United Methodist doctrine and beliefs are means of holy living, not guidelines for identifying heretics. The primary purpose of beliefs is evangelization and the formation of Christian disciples, not determining who is inside the acceptable parameters of orthodoxy. The authenticity of beliefs lies in their ability to shape persons and communities into the image of Christ and promote holiness and happiness. Do they promote love for God and neighbor? This is an important Wesleyan test for doctrines and beliefs.
Dr. Carder reflects my understanding of John Wesley’s view on doctrine. His practical divinity tested doctrine and practice by their effects on the holiness of Christians.
Which makes me wonder what it would mean to actually follow this rule.
Do we judge our doctrine by the effect of preaching it and teaching it on the holiness of those who hear it? Do we judge our practices and programs on the same basis? Would we even know how to do so?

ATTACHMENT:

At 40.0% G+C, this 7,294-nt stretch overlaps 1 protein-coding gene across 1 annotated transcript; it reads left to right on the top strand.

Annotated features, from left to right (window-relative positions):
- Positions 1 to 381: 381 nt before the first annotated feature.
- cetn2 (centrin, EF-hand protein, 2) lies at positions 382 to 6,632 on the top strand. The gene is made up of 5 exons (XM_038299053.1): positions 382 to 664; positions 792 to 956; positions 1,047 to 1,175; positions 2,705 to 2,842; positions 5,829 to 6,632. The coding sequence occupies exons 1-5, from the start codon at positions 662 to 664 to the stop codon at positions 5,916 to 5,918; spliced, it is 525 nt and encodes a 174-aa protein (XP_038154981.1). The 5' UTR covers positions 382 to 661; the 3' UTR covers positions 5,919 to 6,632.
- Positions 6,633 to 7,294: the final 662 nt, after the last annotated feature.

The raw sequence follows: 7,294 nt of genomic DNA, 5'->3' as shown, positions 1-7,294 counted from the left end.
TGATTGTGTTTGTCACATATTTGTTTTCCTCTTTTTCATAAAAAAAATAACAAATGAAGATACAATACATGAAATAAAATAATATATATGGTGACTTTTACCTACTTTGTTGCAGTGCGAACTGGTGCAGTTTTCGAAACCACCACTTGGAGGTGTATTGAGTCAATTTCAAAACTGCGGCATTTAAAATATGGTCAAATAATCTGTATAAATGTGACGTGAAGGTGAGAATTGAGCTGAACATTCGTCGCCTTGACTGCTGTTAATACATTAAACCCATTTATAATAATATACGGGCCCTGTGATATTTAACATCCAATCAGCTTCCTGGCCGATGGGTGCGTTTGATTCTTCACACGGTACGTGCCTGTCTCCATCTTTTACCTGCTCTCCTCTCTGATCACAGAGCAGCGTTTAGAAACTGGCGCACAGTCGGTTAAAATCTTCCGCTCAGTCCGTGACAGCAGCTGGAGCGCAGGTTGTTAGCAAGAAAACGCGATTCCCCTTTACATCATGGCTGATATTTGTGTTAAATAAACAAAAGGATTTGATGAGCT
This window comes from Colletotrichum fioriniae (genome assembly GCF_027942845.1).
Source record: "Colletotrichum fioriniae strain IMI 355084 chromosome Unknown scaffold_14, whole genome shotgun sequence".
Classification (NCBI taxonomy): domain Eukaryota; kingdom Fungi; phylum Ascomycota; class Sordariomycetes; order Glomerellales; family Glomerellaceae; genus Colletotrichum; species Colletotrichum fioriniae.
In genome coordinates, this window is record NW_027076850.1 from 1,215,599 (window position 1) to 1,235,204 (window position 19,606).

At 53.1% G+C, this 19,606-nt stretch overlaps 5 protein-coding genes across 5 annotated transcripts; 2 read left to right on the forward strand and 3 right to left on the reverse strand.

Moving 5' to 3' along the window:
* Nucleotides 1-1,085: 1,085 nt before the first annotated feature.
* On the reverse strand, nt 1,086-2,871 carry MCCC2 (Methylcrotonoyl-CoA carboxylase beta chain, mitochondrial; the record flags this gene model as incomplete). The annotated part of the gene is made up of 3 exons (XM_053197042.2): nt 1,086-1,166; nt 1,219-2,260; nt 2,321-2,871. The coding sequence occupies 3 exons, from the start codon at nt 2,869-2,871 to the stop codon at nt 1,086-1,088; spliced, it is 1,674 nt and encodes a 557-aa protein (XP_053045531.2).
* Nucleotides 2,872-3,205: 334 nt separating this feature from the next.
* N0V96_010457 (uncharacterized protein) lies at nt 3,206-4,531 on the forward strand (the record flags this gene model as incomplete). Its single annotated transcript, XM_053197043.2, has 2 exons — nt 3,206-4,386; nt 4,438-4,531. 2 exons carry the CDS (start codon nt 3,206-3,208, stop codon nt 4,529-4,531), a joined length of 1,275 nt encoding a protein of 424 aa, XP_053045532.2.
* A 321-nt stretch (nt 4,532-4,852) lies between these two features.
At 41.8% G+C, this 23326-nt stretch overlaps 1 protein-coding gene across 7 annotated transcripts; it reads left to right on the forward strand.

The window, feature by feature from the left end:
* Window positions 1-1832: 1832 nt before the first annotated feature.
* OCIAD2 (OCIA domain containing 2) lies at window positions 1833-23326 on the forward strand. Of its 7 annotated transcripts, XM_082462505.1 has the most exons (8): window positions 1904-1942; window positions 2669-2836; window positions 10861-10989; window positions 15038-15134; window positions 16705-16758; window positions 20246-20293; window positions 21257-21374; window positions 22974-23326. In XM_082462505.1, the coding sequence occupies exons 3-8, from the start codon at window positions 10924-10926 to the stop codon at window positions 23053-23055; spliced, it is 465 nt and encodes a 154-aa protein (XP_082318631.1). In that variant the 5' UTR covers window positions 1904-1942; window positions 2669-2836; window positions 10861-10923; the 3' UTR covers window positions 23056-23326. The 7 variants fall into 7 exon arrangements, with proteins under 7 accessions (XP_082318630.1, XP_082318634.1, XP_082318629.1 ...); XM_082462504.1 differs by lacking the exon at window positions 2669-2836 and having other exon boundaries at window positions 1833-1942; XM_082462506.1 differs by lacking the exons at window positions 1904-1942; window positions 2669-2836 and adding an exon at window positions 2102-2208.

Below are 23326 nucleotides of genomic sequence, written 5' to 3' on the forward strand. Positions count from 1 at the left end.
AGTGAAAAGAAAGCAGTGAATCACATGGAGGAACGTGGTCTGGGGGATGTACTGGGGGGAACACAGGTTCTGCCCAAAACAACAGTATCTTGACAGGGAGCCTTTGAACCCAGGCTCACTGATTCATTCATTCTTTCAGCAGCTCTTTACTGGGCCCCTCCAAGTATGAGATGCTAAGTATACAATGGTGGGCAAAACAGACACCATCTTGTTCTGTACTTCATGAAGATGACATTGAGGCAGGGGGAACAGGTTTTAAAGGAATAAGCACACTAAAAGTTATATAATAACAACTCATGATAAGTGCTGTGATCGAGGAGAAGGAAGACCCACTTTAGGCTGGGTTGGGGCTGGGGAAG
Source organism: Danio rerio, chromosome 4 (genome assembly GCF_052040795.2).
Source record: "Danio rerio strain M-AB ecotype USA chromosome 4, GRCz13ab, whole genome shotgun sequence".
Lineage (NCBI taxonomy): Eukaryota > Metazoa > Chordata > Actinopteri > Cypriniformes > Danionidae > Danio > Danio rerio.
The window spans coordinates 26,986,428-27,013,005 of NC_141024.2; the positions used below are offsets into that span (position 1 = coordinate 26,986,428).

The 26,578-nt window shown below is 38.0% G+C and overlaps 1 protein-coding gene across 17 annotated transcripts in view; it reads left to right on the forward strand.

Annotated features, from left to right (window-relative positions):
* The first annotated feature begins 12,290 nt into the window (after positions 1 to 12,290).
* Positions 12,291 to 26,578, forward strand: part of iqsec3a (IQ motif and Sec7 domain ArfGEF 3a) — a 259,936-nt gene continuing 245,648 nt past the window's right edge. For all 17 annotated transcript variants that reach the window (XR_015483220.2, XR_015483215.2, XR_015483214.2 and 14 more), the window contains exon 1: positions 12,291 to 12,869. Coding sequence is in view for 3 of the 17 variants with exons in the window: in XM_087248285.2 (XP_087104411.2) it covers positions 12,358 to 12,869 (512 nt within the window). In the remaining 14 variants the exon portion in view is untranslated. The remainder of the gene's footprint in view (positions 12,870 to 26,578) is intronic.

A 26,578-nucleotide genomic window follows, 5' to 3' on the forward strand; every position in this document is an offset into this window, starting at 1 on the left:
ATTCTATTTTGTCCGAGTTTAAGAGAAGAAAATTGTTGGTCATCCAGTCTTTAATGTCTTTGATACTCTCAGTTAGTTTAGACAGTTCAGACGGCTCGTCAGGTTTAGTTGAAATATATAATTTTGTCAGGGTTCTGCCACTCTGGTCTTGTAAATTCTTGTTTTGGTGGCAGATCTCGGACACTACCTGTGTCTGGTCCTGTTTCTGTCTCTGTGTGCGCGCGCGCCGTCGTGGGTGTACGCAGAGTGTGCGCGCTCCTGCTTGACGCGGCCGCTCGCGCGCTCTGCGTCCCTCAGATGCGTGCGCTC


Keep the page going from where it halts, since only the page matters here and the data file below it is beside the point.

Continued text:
My embrace of John Wesley’s attitude toward doctrine should not be half-hearted. If I cheer when he writes that doctrine is not measure of true religion, I should probably listen up when he – like Carder – says we need to judge our doctrine by its effects on the holiness of Christians.
It was this effect that caused him to preach the classic evangelical message of sin, repentance, blood atonement, grace, faith, and holiness. He saw this message being used by the Holy Spirit to convict, convert, and sanctify people.
It is often argued – on theological, philosophical, and socio-cultural grounds – that Wesley’s views of sin and salvation do not work or are not relevant today.
How can we test that claim with this Wesleyan way of testing?
How do we know that a certain doctrine does or does not lead to an increase of holiness?